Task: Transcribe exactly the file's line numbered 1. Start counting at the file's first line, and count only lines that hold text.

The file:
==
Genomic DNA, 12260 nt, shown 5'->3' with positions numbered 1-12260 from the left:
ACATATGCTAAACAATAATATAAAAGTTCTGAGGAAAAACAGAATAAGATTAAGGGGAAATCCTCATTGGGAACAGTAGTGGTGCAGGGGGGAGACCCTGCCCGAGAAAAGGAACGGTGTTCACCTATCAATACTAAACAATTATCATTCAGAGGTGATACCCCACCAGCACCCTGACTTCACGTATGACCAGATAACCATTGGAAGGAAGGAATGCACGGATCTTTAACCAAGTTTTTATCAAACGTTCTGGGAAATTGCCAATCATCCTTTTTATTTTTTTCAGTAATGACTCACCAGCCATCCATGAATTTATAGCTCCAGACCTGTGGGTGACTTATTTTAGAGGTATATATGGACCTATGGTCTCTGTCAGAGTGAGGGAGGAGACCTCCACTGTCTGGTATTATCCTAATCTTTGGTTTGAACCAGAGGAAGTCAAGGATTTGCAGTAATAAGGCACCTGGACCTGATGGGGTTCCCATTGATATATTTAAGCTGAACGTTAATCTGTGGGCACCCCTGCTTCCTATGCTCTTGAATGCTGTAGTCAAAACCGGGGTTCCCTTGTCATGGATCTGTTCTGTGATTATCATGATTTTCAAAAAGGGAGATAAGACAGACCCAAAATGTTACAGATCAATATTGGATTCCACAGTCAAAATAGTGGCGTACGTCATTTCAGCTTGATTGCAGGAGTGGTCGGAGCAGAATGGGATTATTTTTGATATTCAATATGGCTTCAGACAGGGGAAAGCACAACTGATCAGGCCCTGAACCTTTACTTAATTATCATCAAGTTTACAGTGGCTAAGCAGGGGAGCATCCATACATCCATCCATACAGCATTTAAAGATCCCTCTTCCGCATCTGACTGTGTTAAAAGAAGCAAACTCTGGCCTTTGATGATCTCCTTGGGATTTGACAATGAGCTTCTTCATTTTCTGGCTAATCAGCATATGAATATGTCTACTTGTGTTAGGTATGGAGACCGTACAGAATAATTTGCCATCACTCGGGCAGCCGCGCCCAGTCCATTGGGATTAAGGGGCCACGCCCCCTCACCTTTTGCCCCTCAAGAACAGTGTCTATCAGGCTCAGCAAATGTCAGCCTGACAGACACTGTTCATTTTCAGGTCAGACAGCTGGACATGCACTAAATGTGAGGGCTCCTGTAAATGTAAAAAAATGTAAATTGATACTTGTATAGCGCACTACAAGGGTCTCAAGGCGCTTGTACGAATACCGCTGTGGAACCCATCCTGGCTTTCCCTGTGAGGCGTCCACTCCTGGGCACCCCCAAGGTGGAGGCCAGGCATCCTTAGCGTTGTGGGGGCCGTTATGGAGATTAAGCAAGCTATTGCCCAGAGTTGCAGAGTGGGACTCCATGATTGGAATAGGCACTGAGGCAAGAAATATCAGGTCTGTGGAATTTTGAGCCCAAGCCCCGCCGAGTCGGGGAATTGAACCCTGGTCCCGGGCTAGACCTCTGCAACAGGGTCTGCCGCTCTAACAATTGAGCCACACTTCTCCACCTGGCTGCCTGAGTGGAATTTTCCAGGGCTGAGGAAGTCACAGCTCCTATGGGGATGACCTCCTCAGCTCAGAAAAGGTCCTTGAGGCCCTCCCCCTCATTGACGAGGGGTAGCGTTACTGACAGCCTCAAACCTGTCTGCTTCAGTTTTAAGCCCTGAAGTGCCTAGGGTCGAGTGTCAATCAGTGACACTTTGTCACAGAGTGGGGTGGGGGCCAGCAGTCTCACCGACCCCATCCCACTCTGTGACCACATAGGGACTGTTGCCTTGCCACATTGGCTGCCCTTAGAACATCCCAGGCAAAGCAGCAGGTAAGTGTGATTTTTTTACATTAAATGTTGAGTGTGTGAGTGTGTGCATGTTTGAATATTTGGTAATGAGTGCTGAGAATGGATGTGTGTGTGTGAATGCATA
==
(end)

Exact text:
Genomic DNA, 12260 nt, shown 5'->3' with positions numbered 1-12260 from the left: